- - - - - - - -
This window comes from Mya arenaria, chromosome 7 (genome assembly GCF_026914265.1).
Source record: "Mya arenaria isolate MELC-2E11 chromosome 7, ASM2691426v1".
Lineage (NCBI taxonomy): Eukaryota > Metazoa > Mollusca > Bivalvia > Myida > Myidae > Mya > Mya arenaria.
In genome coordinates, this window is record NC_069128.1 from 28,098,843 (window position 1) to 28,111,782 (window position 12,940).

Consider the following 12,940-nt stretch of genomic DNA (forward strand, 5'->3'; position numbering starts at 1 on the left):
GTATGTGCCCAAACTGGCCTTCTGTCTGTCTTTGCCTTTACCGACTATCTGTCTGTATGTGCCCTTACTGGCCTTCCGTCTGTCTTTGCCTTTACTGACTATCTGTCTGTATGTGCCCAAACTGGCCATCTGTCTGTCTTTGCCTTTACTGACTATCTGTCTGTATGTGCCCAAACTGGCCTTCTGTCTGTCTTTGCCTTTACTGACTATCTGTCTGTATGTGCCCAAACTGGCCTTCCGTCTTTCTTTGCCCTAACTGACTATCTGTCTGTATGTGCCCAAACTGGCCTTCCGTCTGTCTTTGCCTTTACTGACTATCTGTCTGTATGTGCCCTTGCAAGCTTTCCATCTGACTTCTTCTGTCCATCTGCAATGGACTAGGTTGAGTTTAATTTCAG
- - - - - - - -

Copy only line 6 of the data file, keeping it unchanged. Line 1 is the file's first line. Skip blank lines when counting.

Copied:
GTATGTGCCCAAACTGGCCTTCTGTCTGTCTTTGCCTTTACCGACTATCTGTCTGTATGTGCCCTTACTGGCCTTCCGTCTGTCTTTGCCTTTACTGACTATCTGTCTGTATGTGCCCAAACTGGCCATCTGTCTGTCTTTGCCTTTACTGACTATCTGTCTGTATGTGCCCAAACTGGCCTTCTGTCTGTCTTTGCCTTTACTGACTATCTGTCTGTATGTGCCCAAACTGGCCTTCCGTCTTTCTTTGCCCTAACTGACTATCTGTCTGTATGTGCCCAAACTGGCCTTCCGTCTGTCTTTGCCTTTACTGACTATCTGTCTGTATGTGCCCTTGCAAGCTTTCCATCTGACTTCTTCTGTCCATCTGCAATGGACTAGGTTGAGTTTAATTTCAG